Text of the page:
The forgetfulness and memory loss get worse. Eventually, the time arrives for Fiona to move to institutional care at Meadowlake, where she creates her own and not unhappy life, separate and detached from Grant. The story is a profoundly moving and sad portrayal of love and of loss.

Today I read a more recent short story by Munro from her collection Dear Life. In In Sight of the Lake (reminiscent of Meadowlake in the earlier story), Nancy’s story slowly unfollows as one also of dementia, or of a ‘mind problem’ as she herself sees it, although then correcting herself: “It isn’t mind. It’s just memory.”

In Sight of the Lake is a more obtuse and enigmatic piece than The Bear Came Over the Mountain, and it only really reveals itself at its denouement. Nonetheless, it is every bit as moving and as touching as its thematic predecessor, and leaves much to consider about the far-reaching and tragic impact of dementia, a condition that perhaps few of us may ultimately escape.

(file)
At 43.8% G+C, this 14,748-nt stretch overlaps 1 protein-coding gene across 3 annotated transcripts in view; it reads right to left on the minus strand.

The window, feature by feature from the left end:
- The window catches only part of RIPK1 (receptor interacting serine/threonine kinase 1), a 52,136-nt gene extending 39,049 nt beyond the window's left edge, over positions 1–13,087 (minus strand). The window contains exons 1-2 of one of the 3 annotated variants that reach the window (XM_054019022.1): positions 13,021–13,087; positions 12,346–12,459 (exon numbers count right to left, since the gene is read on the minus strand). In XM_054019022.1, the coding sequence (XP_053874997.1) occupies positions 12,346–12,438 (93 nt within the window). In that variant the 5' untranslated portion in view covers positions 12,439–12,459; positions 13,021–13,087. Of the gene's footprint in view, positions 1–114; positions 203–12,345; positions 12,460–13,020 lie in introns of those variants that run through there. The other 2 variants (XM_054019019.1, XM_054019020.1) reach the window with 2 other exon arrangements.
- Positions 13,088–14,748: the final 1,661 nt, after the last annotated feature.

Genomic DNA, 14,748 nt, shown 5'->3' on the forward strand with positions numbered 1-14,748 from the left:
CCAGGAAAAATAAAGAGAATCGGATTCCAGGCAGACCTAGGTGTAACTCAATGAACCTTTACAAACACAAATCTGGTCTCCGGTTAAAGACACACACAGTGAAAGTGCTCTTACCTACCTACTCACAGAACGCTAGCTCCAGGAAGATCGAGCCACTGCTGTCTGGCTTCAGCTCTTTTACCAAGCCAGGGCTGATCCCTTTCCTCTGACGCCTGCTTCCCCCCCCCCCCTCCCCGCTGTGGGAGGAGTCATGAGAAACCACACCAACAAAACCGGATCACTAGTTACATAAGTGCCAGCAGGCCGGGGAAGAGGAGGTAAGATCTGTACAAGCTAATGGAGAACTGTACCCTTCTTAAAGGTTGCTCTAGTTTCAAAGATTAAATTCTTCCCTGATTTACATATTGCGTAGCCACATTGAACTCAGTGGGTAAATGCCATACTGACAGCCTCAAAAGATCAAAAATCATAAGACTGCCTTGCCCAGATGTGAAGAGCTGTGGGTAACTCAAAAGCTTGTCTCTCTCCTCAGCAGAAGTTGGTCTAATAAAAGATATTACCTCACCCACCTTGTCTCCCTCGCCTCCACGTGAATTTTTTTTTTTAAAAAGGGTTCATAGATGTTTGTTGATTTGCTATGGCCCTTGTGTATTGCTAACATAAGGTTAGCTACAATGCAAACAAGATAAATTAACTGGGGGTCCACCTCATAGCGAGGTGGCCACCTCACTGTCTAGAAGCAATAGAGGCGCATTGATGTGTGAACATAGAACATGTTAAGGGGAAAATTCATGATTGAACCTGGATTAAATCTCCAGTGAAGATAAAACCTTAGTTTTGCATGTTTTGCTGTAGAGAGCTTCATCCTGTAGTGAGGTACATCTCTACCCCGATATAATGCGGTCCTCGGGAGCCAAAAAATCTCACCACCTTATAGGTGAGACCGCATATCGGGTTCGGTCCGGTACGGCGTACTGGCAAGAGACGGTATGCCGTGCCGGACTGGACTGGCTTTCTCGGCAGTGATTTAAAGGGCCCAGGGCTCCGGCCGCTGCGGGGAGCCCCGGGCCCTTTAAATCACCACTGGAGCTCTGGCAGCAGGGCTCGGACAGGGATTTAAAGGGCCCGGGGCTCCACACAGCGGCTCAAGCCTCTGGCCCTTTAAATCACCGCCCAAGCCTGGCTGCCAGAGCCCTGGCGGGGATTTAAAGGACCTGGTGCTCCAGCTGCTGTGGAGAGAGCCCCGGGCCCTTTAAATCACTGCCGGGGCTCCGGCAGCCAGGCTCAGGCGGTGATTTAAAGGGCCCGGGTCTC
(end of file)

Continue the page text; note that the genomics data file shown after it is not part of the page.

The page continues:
CQ

This is the title of a documentary film that I saw today, the final day of the UK Jewish Film Festival, at the Tricycle cinema.

What a cinematic gem it is, a profoundly moving and authentic piece of art, which is so affirmative, and reassuring, of the goodness that humans are indeed capable of. And more importantly, a goodness and a genuine caring of the other, which transcends that most divisive of forces, religion.

The film tells the story of Albanian Muslims who protected Jews from the Nazis in WWII. Unlike almost all other countries, Albania welcomed Jews during the Holocaust, and we hear the stories of some of the very many Muslim families who sheltered the refugees, despite the inherent dangers to themselves, as well as the those of the Jewish people and their descendants who, as a result of the humanity they received, managed to survive the war.

Albania was the only country where the number of Jews increased from pre-war, approximately 200, to post-war, approximately 2000. It remains a relatively poor country.

Albanians see themselves as just that – not as Muslims or Orthodox or Christians – but as the people of Albania, and all of whom share and enact Besa, an honour code that offers assistance to all those who knock on their doors looking for help.